AIDS Foundation Initiates Funding For TB Research

Since its founding in 1985, the American Foundation for AIDS Research (AmFAR) has become well known among biomedical scientists as a funding agency dedicated to seeding research relevant to HIV/AIDS. In recent months the foundation--which has major divisions in New York and Los Angeles and a public policy office in Washington, D.C.--has launched an initiative to fund research and education related to tuberculosis, as well. TB, again becoming a major threat to public health, is "one more opport

Ann Rappoport
Jun 21, 1992
Since its founding in 1985, the American Foundation for AIDS Research (AmFAR) has become well known among biomedical scientists as a funding agency dedicated to seeding research relevant to HIV/AIDS. In recent months the foundation--which has major divisions in New York and Los Angeles and a public policy office in Washington, D.C.--has launched an initiative to fund research and education related to tuberculosis, as well.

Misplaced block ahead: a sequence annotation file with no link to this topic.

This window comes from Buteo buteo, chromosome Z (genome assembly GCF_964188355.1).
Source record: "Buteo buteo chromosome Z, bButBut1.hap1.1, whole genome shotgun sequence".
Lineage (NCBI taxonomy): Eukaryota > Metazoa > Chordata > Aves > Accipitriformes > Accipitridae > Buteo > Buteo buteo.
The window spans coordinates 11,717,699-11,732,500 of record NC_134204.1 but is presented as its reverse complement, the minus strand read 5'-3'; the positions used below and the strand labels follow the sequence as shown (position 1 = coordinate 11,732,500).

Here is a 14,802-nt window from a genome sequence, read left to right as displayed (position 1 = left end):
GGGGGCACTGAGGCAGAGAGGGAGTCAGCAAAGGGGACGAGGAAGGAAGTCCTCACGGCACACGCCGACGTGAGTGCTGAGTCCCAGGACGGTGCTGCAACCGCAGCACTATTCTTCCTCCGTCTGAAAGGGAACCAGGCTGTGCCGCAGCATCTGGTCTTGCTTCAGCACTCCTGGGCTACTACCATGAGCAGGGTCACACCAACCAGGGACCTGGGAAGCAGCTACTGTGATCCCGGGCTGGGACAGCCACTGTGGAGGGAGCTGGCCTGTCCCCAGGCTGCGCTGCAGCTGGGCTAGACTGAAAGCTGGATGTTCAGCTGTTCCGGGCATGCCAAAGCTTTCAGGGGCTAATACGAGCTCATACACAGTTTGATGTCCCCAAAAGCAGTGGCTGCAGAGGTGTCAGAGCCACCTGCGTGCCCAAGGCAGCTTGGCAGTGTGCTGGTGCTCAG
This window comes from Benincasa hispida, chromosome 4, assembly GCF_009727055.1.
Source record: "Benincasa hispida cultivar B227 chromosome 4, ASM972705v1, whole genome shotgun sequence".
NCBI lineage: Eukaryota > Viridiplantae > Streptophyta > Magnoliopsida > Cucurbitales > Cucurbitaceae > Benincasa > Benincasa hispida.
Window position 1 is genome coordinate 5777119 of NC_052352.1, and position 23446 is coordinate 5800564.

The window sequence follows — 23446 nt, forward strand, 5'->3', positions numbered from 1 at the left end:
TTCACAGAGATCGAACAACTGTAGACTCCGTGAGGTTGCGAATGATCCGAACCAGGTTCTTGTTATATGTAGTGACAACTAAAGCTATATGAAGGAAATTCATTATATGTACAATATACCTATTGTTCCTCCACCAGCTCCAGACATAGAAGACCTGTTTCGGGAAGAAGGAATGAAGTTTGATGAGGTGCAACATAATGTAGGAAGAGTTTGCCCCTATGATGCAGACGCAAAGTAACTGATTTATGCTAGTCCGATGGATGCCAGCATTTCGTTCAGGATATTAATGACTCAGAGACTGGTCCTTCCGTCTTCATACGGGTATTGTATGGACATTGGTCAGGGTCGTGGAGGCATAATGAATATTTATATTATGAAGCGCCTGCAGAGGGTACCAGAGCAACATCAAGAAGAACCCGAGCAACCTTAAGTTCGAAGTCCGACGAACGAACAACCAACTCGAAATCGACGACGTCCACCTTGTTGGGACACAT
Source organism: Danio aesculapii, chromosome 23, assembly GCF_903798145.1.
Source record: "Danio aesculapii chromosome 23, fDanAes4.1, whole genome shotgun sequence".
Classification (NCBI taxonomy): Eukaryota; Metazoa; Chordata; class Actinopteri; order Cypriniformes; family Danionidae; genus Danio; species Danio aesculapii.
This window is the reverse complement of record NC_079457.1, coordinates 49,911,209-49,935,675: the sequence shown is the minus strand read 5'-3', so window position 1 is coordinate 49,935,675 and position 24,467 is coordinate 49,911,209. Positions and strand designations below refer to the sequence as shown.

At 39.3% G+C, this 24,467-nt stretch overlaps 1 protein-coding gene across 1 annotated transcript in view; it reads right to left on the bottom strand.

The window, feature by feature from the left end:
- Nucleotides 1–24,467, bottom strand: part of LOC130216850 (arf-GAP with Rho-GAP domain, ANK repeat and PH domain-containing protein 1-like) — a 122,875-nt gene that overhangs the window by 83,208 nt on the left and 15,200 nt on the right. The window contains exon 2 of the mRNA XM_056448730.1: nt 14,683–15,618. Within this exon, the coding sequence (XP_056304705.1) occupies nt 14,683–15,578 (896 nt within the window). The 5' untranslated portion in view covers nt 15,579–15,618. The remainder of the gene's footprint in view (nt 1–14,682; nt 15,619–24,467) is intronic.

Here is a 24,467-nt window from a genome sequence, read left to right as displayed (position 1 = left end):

TB, again becoming a major threat to public health, is "one more opportunistic infection" that contributes to the fatalities of AIDS patients, says Craig A. Rosen, the department chairman for gene regulation at the Roche Institute of Molecular Biology in Nutley, N.J., and head of AmFAR's Scientific Advisory Committee.

Bernard A. Dempsey, Jr., AmFAR's grants officer in Los Angeles, says that the foundation is currently preparing a request for proposals focusing on diagnostic tests and studies of multi-drug-resistant strains of TB. He says that $300,000...

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